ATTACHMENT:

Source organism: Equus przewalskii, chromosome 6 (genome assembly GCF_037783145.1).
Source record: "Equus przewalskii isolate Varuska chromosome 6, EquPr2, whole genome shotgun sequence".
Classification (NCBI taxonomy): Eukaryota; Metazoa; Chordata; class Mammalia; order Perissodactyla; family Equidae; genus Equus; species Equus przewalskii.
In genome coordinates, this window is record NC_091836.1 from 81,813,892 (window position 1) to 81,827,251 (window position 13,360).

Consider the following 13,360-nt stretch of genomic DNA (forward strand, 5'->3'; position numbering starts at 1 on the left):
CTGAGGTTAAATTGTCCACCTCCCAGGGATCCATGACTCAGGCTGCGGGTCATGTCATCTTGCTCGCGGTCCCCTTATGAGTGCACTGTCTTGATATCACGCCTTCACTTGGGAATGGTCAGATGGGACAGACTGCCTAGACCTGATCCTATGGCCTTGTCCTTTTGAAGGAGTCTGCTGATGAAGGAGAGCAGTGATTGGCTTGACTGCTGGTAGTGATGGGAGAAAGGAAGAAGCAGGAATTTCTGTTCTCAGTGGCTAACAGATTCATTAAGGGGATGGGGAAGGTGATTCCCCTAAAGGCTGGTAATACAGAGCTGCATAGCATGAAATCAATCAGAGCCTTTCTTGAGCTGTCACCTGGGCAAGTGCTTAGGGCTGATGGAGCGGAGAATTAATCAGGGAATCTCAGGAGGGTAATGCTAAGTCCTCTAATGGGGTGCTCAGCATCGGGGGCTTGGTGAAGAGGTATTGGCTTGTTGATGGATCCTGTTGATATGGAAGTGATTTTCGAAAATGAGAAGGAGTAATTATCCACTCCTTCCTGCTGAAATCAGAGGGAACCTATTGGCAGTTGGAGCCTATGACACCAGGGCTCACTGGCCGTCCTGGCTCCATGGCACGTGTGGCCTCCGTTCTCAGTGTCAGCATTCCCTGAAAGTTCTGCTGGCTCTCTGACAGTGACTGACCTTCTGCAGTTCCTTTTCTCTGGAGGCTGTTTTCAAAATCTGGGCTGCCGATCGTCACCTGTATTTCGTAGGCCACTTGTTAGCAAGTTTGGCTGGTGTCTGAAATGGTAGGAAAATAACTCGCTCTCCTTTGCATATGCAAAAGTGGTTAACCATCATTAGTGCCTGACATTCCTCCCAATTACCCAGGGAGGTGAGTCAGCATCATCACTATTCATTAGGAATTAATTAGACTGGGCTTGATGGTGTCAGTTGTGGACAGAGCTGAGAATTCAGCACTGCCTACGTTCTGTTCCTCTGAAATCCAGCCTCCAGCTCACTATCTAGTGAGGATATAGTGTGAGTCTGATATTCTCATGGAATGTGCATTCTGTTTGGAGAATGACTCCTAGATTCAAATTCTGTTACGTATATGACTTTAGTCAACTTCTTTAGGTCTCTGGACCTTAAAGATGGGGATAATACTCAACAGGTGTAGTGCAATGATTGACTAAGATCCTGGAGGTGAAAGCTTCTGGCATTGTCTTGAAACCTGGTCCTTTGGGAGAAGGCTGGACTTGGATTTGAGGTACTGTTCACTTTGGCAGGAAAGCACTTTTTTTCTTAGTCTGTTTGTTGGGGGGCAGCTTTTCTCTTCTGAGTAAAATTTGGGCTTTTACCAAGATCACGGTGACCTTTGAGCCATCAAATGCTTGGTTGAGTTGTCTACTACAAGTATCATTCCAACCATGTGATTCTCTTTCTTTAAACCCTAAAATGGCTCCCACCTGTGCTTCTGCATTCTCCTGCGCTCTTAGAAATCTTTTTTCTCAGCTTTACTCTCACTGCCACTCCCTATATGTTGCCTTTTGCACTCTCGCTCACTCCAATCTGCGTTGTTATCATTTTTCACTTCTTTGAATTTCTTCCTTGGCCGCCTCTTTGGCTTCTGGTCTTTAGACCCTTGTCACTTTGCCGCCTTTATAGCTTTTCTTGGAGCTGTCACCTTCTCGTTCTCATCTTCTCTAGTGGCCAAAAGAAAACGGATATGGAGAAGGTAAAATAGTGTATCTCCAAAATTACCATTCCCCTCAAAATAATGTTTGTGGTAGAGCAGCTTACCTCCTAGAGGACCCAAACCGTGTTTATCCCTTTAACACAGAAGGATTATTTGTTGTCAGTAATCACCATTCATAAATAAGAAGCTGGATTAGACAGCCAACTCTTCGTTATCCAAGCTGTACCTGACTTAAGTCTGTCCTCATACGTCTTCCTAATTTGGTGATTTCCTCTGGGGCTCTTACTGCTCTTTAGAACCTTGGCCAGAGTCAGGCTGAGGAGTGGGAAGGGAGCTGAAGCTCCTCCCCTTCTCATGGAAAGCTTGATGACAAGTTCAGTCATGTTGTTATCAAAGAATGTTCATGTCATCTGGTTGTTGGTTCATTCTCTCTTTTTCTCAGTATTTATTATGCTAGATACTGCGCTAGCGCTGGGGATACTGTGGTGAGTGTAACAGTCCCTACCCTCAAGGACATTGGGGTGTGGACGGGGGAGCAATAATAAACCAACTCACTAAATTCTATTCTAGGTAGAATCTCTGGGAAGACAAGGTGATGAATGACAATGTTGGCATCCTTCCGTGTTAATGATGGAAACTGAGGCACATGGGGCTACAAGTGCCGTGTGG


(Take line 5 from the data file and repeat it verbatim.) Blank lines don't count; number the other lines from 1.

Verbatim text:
Consider the following 13,360-nt stretch of genomic DNA (forward strand, 5'->3'; position numbering starts at 1 on the left):